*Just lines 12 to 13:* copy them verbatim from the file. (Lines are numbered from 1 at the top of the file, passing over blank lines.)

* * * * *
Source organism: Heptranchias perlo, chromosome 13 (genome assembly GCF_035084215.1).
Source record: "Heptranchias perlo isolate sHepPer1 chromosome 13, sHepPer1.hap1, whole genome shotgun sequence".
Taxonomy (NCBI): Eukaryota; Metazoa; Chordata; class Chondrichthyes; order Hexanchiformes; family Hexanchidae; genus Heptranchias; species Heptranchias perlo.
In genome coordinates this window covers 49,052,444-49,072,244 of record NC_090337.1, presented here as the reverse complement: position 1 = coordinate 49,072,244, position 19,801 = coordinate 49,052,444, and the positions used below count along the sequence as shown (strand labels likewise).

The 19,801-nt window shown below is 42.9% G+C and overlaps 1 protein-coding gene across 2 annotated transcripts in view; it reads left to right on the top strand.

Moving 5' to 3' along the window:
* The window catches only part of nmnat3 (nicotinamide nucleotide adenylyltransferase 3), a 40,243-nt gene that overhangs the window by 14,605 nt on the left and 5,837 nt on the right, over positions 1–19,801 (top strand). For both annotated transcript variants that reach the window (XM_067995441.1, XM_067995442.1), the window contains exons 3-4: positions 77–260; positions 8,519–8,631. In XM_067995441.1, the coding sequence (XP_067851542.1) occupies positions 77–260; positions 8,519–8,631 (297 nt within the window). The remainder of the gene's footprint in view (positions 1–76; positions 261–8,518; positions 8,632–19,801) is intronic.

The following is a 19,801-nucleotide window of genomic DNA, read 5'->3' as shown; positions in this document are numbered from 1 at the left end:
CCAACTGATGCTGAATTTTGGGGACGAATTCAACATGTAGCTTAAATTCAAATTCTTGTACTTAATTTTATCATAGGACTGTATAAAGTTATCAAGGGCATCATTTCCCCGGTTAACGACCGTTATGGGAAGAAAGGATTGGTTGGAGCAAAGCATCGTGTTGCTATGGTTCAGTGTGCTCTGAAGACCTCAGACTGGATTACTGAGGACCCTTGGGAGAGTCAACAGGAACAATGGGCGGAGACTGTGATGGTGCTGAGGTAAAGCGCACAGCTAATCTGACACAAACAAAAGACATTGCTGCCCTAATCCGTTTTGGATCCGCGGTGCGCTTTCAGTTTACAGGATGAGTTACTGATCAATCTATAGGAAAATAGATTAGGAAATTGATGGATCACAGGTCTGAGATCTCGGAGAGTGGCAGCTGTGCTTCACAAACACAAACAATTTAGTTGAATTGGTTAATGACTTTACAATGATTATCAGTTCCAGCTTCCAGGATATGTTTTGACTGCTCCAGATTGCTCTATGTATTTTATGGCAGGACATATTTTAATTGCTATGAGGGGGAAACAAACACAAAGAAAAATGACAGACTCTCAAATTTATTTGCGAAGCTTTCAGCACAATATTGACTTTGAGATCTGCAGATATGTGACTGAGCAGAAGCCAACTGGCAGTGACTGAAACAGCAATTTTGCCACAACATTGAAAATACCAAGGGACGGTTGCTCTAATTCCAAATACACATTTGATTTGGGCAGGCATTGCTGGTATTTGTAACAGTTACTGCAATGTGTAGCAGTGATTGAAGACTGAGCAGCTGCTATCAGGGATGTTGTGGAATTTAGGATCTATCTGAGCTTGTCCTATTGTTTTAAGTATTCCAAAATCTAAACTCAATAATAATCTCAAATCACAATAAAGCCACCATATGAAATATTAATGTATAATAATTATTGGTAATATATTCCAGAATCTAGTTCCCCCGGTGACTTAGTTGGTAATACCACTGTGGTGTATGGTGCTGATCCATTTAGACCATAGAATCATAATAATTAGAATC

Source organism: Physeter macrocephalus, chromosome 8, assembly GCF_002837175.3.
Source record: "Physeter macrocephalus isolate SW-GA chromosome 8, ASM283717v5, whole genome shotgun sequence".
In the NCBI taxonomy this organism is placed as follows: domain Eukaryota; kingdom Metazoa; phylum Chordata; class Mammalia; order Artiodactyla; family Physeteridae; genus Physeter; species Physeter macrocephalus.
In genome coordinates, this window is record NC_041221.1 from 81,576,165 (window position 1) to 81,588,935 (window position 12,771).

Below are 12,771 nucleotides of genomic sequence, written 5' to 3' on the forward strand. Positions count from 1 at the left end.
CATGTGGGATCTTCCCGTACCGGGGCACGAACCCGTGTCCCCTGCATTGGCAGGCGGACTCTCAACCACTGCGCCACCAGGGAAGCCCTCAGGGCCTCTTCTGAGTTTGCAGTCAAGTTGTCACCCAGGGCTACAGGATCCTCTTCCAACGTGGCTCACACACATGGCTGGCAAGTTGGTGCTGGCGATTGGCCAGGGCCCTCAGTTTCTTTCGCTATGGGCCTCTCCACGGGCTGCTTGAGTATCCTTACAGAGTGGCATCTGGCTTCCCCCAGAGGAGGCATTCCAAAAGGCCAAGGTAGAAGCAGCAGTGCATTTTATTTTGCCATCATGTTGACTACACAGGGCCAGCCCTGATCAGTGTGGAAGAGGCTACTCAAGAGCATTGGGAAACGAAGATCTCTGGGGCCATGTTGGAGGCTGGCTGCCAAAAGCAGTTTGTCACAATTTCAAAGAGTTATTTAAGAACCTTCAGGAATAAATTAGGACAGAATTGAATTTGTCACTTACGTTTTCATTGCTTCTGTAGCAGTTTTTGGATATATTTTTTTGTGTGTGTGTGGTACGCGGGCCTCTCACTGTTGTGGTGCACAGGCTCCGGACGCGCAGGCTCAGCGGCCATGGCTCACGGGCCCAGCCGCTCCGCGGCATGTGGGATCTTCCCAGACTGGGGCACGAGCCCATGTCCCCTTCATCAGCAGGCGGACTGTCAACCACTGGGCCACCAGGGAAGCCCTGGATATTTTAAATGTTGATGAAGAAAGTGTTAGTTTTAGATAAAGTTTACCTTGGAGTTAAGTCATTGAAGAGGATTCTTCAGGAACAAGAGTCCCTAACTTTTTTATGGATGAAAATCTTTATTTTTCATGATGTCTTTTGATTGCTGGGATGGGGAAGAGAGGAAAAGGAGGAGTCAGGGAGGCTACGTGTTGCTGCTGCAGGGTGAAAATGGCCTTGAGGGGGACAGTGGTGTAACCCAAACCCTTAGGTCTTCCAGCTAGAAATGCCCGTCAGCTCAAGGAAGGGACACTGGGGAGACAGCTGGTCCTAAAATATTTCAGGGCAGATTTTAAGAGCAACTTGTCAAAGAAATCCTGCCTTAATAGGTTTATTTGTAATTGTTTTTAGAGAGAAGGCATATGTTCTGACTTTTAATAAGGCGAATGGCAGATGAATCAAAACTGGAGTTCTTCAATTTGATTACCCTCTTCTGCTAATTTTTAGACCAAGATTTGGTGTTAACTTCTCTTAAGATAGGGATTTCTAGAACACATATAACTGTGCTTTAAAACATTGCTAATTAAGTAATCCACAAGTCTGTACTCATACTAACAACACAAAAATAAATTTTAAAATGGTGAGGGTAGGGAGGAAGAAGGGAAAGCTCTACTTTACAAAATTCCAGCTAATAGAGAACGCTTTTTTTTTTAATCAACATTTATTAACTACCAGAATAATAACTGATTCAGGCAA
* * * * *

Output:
In the NCBI taxonomy this organism is placed as follows: domain Eukaryota; kingdom Metazoa; phylum Chordata; class Mammalia; order Artiodactyla; family Physeteridae; genus Physeter; species Physeter macrocephalus.
In genome coordinates, this window is record NC_041221.1 from 81,576,165 (window position 1) to 81,588,935 (window position 12,771).